It is often the stigma that millennials, those ages 20 to 34, are unaware of basic financial literacy skills and that it is a generation rooted in spending rather than saving. Millennials are the most educated generation and having grown up in the age of technology, have all the tools available to them to lead a successful and financially secure life. Why then do they decide to buy all the latest and greatest rather than put their money into savings?
A research study at George Washington University of more than 25,000 millennials reported the following results:
- More than 70% have at least one source of long term debt
- 90% have a checking account, 25% of whom overdrew within the past 12 months
- Over half of Millennials who have a credit card engage in some form of expensive credit card behavior
- Only one-quarter of respondents show basic financial literacy
For a majority, accumulated debt far surpasses net wealth in assets making it even more difficult to acquire savings. As compared to when baby boomers were young adults, millennials have half as much wealth. Boomers earned higher incomes, held more assets, and owned homes sooner. Millennial workers today earn 20% less than young adults in 1989 meaning there’s some catching up to do.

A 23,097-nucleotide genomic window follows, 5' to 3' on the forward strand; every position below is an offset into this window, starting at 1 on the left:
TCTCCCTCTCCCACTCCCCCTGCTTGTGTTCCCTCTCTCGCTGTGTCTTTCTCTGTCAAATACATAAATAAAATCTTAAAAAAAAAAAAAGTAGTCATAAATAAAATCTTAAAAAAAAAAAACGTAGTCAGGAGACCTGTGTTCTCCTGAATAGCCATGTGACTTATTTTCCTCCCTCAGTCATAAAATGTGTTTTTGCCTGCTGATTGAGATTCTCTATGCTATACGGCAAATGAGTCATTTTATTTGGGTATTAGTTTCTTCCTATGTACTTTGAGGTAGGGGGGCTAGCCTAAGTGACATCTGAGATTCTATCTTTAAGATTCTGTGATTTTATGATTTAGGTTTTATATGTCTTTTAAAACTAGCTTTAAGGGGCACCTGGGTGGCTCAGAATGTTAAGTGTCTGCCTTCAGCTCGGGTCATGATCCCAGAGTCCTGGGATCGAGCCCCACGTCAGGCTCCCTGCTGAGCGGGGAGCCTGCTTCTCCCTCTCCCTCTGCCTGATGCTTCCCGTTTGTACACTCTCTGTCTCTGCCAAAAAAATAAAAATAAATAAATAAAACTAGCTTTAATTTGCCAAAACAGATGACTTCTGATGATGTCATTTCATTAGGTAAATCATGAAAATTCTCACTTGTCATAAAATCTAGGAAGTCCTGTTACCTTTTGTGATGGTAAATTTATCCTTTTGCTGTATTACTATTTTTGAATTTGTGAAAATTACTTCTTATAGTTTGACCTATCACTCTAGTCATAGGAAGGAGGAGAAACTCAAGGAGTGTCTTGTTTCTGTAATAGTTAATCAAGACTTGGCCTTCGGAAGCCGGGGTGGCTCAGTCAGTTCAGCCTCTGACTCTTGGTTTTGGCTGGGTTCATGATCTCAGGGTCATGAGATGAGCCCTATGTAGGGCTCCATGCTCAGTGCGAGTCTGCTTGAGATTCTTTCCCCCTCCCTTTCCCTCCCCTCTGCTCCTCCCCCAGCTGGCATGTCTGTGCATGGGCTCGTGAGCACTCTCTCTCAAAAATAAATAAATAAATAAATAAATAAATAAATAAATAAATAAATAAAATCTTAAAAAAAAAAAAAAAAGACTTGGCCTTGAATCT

According to a report by Beth Ann Bovino, Standard & Poor’s U.S. chief economist, the millennial generation could potentially hurt the U.S. economy in the next five to ten years. By deciding to marry and have kids later on, live in cities instead of owning cars, and renting homes rather than buying could significantly stunt GDP growth in consumption. Since millennials, who number 80 million people, occupy such a large portion of the population, it is essential that they become more educated about basic financial skills for the sake of their own futures as well as the U.S. economy.